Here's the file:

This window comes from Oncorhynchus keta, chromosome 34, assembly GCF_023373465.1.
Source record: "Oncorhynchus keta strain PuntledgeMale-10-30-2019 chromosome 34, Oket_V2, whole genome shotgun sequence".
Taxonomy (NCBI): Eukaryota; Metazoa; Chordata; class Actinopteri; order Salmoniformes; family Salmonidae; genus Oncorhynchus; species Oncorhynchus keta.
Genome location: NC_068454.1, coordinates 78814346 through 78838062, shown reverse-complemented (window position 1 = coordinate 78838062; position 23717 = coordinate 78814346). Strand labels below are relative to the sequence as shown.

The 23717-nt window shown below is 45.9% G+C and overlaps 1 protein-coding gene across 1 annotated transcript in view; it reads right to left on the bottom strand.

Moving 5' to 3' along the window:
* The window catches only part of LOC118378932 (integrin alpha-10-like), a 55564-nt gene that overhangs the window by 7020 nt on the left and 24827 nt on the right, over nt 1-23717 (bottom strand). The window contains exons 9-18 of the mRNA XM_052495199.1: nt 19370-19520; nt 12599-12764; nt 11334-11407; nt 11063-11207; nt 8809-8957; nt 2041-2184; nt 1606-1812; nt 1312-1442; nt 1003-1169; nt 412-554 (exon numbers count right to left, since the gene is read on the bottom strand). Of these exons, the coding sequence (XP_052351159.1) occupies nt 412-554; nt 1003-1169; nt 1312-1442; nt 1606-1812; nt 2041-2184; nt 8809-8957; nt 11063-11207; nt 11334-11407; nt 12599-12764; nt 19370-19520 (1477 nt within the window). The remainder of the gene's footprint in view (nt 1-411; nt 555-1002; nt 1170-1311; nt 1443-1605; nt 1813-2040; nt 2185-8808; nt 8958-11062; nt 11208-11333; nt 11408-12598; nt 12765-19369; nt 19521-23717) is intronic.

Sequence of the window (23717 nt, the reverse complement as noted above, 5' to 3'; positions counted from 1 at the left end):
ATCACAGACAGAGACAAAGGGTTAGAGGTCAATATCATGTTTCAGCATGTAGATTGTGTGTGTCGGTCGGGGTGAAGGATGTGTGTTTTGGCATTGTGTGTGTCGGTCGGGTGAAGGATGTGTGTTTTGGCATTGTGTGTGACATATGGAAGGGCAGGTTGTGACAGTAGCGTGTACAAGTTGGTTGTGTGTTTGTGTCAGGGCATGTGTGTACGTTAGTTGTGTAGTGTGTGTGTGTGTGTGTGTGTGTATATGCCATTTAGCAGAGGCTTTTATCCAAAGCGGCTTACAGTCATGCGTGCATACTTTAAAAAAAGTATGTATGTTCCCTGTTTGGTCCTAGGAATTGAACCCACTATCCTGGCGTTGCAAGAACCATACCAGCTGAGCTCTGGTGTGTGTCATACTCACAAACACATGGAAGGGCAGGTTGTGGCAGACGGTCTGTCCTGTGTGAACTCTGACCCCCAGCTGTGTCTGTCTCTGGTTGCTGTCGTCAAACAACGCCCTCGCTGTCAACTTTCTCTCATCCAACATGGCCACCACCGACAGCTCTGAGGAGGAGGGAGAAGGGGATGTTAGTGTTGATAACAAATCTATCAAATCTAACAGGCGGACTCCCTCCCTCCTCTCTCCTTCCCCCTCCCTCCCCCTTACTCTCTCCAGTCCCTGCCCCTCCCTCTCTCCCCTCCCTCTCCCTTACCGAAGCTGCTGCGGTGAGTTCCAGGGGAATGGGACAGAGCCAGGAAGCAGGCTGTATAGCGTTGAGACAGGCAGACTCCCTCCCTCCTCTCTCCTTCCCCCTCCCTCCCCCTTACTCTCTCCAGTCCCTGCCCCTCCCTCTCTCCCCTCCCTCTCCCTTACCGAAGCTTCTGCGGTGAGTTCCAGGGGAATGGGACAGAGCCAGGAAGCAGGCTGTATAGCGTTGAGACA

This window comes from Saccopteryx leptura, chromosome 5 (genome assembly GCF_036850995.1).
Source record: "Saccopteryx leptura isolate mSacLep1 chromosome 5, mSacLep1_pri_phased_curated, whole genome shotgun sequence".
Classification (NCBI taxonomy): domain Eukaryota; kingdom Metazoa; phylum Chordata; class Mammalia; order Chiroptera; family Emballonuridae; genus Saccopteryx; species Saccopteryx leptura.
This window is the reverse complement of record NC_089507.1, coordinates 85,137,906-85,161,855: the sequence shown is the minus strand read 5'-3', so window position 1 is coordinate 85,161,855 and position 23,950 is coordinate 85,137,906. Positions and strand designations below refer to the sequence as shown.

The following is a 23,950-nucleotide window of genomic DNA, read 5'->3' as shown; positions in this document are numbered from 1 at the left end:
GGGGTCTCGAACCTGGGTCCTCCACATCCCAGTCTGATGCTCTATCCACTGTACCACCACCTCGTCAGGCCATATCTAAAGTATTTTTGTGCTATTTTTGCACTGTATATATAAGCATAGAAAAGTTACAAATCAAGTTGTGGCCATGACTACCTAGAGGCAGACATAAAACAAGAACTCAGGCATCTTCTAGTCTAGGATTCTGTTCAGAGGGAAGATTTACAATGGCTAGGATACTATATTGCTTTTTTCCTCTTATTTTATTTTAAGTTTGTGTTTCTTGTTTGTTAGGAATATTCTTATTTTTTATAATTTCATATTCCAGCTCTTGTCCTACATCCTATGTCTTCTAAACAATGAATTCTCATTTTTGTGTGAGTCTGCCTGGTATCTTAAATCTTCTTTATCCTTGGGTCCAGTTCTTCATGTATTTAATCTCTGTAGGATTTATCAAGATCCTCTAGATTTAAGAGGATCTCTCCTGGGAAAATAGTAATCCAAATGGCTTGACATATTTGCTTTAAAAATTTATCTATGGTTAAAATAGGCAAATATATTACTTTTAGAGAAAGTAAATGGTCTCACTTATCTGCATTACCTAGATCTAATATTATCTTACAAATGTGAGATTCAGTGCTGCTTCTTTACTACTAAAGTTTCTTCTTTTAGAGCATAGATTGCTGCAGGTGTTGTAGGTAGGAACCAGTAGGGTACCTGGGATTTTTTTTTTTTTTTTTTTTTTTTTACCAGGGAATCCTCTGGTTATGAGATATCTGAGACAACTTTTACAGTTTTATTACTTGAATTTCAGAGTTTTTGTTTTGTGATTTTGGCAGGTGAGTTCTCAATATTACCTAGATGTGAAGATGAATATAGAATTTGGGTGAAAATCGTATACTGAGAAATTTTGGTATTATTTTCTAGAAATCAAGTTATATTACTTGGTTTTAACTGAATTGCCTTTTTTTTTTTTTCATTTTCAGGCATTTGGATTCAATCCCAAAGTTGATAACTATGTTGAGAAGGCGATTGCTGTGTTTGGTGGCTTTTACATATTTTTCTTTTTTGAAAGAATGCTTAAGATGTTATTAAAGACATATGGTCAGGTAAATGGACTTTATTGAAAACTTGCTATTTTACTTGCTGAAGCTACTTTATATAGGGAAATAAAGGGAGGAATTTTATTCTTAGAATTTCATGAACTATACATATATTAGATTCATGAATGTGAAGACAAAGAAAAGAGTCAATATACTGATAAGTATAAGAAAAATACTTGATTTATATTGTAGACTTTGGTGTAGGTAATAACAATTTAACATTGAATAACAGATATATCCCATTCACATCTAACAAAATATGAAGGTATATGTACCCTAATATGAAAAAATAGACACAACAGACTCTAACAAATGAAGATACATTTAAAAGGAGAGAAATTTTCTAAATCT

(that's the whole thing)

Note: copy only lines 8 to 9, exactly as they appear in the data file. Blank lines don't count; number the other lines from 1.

Sequence of the window (23717 nt, the reverse complement as noted above, 5' to 3'; positions counted from 1 at the left end):
ATCACAGACAGAGACAAAGGGTTAGAGGTCAATATCATGTTTCAGCATGTAGATTGTGTGTGTCGGTCGGGGTGAAGGATGTGTGTTTTGGCATTGTGTGTGTCGGTCGGGTGAAGGATGTGTGTTTTGGCATTGTGTGTGACATATGGAAGGGCAGGTTGTGACAGTAGCGTGTACAAGTTGGTTGTGTGTTTGTGTCAGGGCATGTGTGTACGTTAGTTGTGTAGTGTGTGTGTGTGTGTGTGTGTGTATATGCCATTTAGCAGAGGCTTTTATCCAAAGCGGCTTACAGTCATGCGTGCATACTTTAAAAAAAGTATGTATGTTCCCTGTTTGGTCCTAGGAATTGAACCCACTATCCTGGCGTTGCAAGAACCATACCAGCTGAGCTCTGGTGTGTGTCATACTCACAAACACATGGAAGGGCAGGTTGTGGCAGACGGTCTGTCCTGTGTGAACTCTGACCCCCAGCTGTGTCTGTCTCTGGTTGCTGTCGTCAAACAACGCCCTCGCTGTCAACTTTCTCTCATCCAACATGGCCACCACCGACAGCTCTGAGGAGGAGGGAGAAGGGGATGTTAGTGTTGATAACAAATCTATCAAATCTAACAGGCGGACTCCCTCCCTCCTCTCTCCTTCCCCCTCCCTCCCCCTTACTCTCTCCAGTCCCTGCCCCTCCCTCTCTCCCCTCCCTCTCCCTTACCGAAGCTGCTGCGGTGAGTTCCAGGGGAATGGGACAGAGCCAGGAAGCAGGCTGTATAGCGTTGAGACAGGCAGACTCCCTCCCTCCTCTCTCCTTCCCCCTCCCTCCCCCTTACTCTCTCCAGTCCCTGCCCCTCCCTCTCTCCCCTCCCTCTCCCTTACCGAAGCTTCTGCGGTGAGTTCCAGGGGAATGGGACAGAGCCAGGAAGCAGGCTGTATAGCGTTGAGACA